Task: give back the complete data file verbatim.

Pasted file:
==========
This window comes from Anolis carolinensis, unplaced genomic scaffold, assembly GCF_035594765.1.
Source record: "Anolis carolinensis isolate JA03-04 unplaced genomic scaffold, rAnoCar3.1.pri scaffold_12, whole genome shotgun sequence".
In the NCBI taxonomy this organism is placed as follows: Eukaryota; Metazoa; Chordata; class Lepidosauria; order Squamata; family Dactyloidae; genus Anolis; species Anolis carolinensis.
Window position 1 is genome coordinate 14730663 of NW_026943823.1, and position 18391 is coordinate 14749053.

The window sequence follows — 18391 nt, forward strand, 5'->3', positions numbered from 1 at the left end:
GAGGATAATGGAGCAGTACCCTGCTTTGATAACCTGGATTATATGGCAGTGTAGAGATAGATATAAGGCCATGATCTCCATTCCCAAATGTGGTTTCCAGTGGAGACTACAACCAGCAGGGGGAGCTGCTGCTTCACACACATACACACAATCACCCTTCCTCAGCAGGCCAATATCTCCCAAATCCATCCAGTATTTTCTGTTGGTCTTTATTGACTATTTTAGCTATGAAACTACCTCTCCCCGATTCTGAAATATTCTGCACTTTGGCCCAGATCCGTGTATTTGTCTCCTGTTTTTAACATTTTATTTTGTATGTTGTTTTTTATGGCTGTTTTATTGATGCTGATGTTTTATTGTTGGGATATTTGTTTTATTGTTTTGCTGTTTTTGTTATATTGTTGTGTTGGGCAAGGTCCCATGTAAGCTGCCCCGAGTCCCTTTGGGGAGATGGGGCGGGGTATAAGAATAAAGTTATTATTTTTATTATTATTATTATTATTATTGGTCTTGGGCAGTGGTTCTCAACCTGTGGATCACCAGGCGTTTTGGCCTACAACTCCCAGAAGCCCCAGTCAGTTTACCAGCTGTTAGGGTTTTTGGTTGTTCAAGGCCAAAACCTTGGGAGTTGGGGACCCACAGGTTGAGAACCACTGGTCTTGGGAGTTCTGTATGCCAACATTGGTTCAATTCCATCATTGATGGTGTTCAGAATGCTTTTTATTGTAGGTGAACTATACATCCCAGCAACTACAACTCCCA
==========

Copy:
This window comes from Anolis carolinensis, unplaced genomic scaffold, assembly GCF_035594765.1.
Source record: "Anolis carolinensis isolate JA03-04 unplaced genomic scaffold, rAnoCar3.1.pri scaffold_12, whole genome shotgun sequence".
In the NCBI taxonomy this organism is placed as follows: Eukaryota; Metazoa; Chordata; class Lepidosauria; order Squamata; family Dactyloidae; genus Anolis; species Anolis carolinensis.
Window position 1 is genome coordinate 14730663 of NW_026943823.1, and position 18391 is coordinate 14749053.

The window sequence follows — 18391 nt, forward strand, 5'->3', positions numbered from 1 at the left end:
GAGGATAATGGAGCAGTACCCTGCTTTGATAACCTGGATTATATGGCAGTGTAGAGATAGATATAAGGCCATGATCTCCATTCCCAAATGTGGTTTCCAGTGGAGACTACAACCAGCAGGGGGAGCTGCTGCTTCACACACATACACACAATCACCCTTCCTCAGCAGGCCAATATCTCCCAAATCCATCCAGTATTTTCTGTTGGTCTTTATTGACTATTTTAGCTATGAAACTACCTCTCCCCGATTCTGAAATATTCTGCACTTTGGCCCAGATCCGTGTATTTGTCTCCTGTTTTTAACATTTTATTTTGTATGTTGTTTTTTATGGCTGTTTTATTGATGCTGATGTTTTATTGTTGGGATATTTGTTTTATTGTTTTGCTGTTTTTGTTATATTGTTGTGTTGGGCAAGGTCCCATGTAAGCTGCCCCGAGTCCCTTTGGGGAGATGGGGCGGGGTATAAGAATAAAGTTATTATTTTTATTATTATTATTATTATTATTGGTCTTGGGCAGTGGTTCTCAACCTGTGGATCACCAGGCGTTTTGGCCTACAACTCCCAGAAGCCCCAGTCAGTTTACCAGCTGTTAGGGTTTTTGGTTGTTCAAGGCCAAAACCTTGGGAGTTGGGGACCCACAGGTTGAGAACCACTGGTCTTGGGAGTTCTGTATGCCAACATTGGTTCAATTCCATCATTGATGGTGTTCAGAATGCTTTTTATTGTAGGTGAACTATACATCCCAGCAACTACAACTCCCA